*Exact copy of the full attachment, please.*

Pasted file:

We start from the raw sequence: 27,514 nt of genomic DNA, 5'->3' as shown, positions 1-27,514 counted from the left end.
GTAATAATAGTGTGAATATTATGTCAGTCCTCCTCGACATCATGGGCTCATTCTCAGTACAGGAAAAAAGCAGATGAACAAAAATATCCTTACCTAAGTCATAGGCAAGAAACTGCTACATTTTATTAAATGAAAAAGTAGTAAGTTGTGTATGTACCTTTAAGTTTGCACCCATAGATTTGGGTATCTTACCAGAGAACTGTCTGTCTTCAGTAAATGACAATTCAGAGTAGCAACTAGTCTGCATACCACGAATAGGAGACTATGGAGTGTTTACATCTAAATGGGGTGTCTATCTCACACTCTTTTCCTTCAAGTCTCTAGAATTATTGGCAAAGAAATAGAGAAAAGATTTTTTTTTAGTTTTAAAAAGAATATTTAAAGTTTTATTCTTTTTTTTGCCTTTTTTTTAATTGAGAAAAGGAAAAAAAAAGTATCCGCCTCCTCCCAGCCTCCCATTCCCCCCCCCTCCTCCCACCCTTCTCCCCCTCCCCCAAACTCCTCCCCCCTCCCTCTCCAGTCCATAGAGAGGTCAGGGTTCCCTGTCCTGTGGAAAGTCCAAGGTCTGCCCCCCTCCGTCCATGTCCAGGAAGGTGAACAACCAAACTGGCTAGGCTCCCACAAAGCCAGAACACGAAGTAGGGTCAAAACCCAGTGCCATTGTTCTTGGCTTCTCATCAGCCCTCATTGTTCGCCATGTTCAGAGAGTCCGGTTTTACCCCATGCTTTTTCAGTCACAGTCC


We start from the raw sequence: 27,514 nt of genomic DNA, 5'->3' as shown, positions 1-27,514 counted from the left end.
GTAATAATAGTGTGAATATTATGTCAGTCCTCCTCGACATCATGGGCTCATTCTCAGTACAGGAAAAAAGCAGATGAACAAAAATATCCTTACCTAAGTCATAGGCAAGAAACTGCTACATTTTATTAAATGAAAAAGTAGTAAGTTGTGTATGTACCTTTAAGTTTGCACCCATAGATTTGGGTATCTTACCAGAGAACTGTCTGTCTTCAGTAAATGACAATTCAGAGTAGCAACTAGTCTGCATACCACGAATAGGAGACTATGGAGTGTTTACATCTAAATGGGGTGTCTATCTCACACTCTTTTCCTTCAAGTCTCTAGAATTATTGGCAAAGAAATAGAGAAAAGATTTTTTTTTAGTTTTAAAAAGAATATTTAAAGTTTTATTCTTTTTTTTGCCTTTTTTTTAATTGAGAAAAGGAAAAAAAAAGTATCCGCCTCCTCCCAGCCTCCCATTCCCCCCCCCTCCTCCCACCCTTCTCCCCCTCCCCCAAACTCCTCCCCCCTCCCTCTCCAGTCCATAGAGAGGTCAGGGTTCCCTGTCCTGTGGAAAGTCCAAGGTCTGCCCCCCTCCGTCCATGTCCAGGAAGGTGAACAACCAAACTGGCTAGGCTCCCACAAAGCCAGAACACGAAGTAGGGTCAAAACCCAGTGCCATTGTTCTTGGCTTCTCATCAGCCCTCATTGTTCGCCATGTTCAGAGAGTCCGGTTTTACCCCATGCTTTTTCAGTCACAGTCC